Columnists: Brook Riley, Rockwool International

Published on: 19 May 2017

Money talks. So do ambitious energy efficiency goals

In 'Whoops!', his brilliant, compulsively readable book about the financial crisis, John Lanchester describes the gulf between the finance and policy worlds. They are often on different planets, speaking different languages. That is nowhere more true than in the current negotiations on the EU's energy efficiency goals.

Too many policymakers still talk of higher targets as a cost and a burden, and worry about going too far. Investors, however, see things very differently.  For them ambitious, binding legislation means lower risks, more attractive markets, and higher returns. And for their customers – building and homeowners – it means lower financing costs, lower energy bills, and higher property values.

Note: This column is published at the same time as a new eceee briefing on energy efficiency financing.

It comes down to this: resolute political support for energy efficiency buys that priceless commodity, confidence.

How does energy efficiency financing work?

Banks lend trillions of euros every year to homeowners and businesses. Typically, the bank will hold on to a loan for a couple of years - making money on the interest in the process - then group loans together and sell them on to institutional investors like pension funds. The bank receives an agent’s fee when arranging the loan with the homeowners, and another fee from the pension fund.

Put simply, the bank is the middleman in a win-win system. At one end of the spectrum, homeowners and businesses get the capital they need for their projects. At the other, pension funds purchase a long term source of revenue (the 5, 10, 15 or 20 years’ duration of the repayments on the loans).

Energy efficiency improvements are often a by-product of this process, but it's in everybody's interest to make them specific and systematic. Green mortgages - that is, loans to fund the purchase of a property and make it more energy efficient - lead to lower energy bills and higher property values. This lowers the risk for the bank, because there is less chance of the homeowner or business defaulting on the loan, and even if they do, the value of the property is higher. As a result, the bank can offer their customers lower interest rates.

At the same time, it becomes easier for the bank to sell on the loans to pension funds and other big investors. Why? Pension funds have a fiduciary duty to their pension holders - in essence, they must not lose their money. Therefore the safer the loans, the easier it is for the pension fund to justify the purchase to its financial regulators. If the pension fund cannot justify the investment, it will place its capital in other areas, or in other countries.

What is the impact of ambitious, binding energy efficiency legislation?

First, it drives forward energy saving. Just taking the EU 2030 efficiency target from 27% up to 30% stimulates savings equivalent to the annual energy use of Belgium. The 40% target recommended by the European Parliament (and my company) translates into millions of extra buildings renovated and thousands of businesses becoming more efficient.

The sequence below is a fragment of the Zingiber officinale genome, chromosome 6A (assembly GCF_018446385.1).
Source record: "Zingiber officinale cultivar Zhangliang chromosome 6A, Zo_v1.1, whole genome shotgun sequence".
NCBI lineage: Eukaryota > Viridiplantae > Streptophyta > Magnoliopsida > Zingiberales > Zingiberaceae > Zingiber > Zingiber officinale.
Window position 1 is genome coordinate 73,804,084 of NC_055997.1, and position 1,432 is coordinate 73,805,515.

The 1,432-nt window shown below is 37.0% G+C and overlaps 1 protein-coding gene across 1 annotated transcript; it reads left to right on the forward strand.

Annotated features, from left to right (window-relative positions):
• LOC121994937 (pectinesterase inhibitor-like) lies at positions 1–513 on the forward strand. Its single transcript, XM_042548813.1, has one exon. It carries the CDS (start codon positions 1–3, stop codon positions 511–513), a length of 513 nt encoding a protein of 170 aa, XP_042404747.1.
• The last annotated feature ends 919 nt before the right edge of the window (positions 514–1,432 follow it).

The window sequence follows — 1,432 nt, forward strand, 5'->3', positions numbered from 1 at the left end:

What's more, since the financial crisis (triggered by banks contracting un-repayable loans, then selling them on to other banks and investors) banks are reluctant to create demand for their products. Instead, they want to react to the demand created by EU and national legislation.

Second, binding legislation reduces risk and gives a long-term vision and perspective. Take the case of ING in the Netherlands. The bank's property estate division has loans on roughly 30,000 commercial buildings. At present, only about 20% of these buildings are in the A-C energy efficiency category. However, ING recently commissioned analysis showing that the more efficient buildings were worth on average 10% more, and generated about 10% more rental income. In short, these buildings were better and safer investments.

ING was therefore well-placed when the Dutch government passed legislation saying that commercial buildings cannot be leased after 2023 unless they are in the A-C efficiency category (and no less than A class after 2030). Because the bank understands that efficient buildings are lower risk, it is able to offer its clients 100% financing at lower-than-average interest rates to bring its entire building portfolio - 30,000 commercial buildings - up to A-C standard.

Third, binding legislation means more business for investors. For a high risk investment, banks and pension funds have to hold back high reserves of capital (it's one of the safeguards built into the financial system in the wake of the crisis). But regulators don't require as much capital to be held in reserve for safer investments. This means the bank or investment fund can put to active use a higher share of its capital, and therefore make more money, which is its raison d'être.

The key point is that risk carries a cost, and that binding energy efficiency legislation reduces that risk.

So are investors calling for ambitious legislation? Yes, very much so.  The Institutional Investors Group on Climate Change (IIGCC) is a group of over 130 pension funds representing 18 trillion euros (that's six times Germany's GDP) is calling for a binding EU-wide energy efficiency target of at least 30% by 2030 and an annual energy savings target of more than 1.5%. Game-changing investments - and the socio-economic and environmental benefits that go with them - are available provided policymakers make the first move and set higher goals. Money talks, we all know that. So does ambitious, binding energy efficiency legislation.

Note: This column is published at the same time as a new eceee briefing on energy efficiency financing.


Other columns by Brook Riley